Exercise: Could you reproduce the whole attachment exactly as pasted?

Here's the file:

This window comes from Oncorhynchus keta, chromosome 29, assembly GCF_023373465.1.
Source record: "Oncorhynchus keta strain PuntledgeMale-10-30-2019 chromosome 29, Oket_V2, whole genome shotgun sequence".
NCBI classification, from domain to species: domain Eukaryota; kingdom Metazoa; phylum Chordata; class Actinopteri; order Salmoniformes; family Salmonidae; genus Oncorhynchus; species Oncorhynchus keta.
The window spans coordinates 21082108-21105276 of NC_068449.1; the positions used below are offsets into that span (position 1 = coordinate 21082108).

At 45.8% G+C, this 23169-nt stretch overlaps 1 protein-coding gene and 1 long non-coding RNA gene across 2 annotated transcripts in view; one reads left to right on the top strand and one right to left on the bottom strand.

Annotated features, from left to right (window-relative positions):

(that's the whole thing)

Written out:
This window comes from Oncorhynchus keta, chromosome 29, assembly GCF_023373465.1.
Source record: "Oncorhynchus keta strain PuntledgeMale-10-30-2019 chromosome 29, Oket_V2, whole genome shotgun sequence".
NCBI classification, from domain to species: domain Eukaryota; kingdom Metazoa; phylum Chordata; class Actinopteri; order Salmoniformes; family Salmonidae; genus Oncorhynchus; species Oncorhynchus keta.
The window spans coordinates 21082108-21105276 of NC_068449.1; the positions used below are offsets into that span (position 1 = coordinate 21082108).

At 45.8% G+C, this 23169-nt stretch overlaps 1 protein-coding gene and 1 long non-coding RNA gene across 2 annotated transcripts in view; one reads left to right on the top strand and one right to left on the bottom strand.

Annotated features, from left to right (window-relative positions):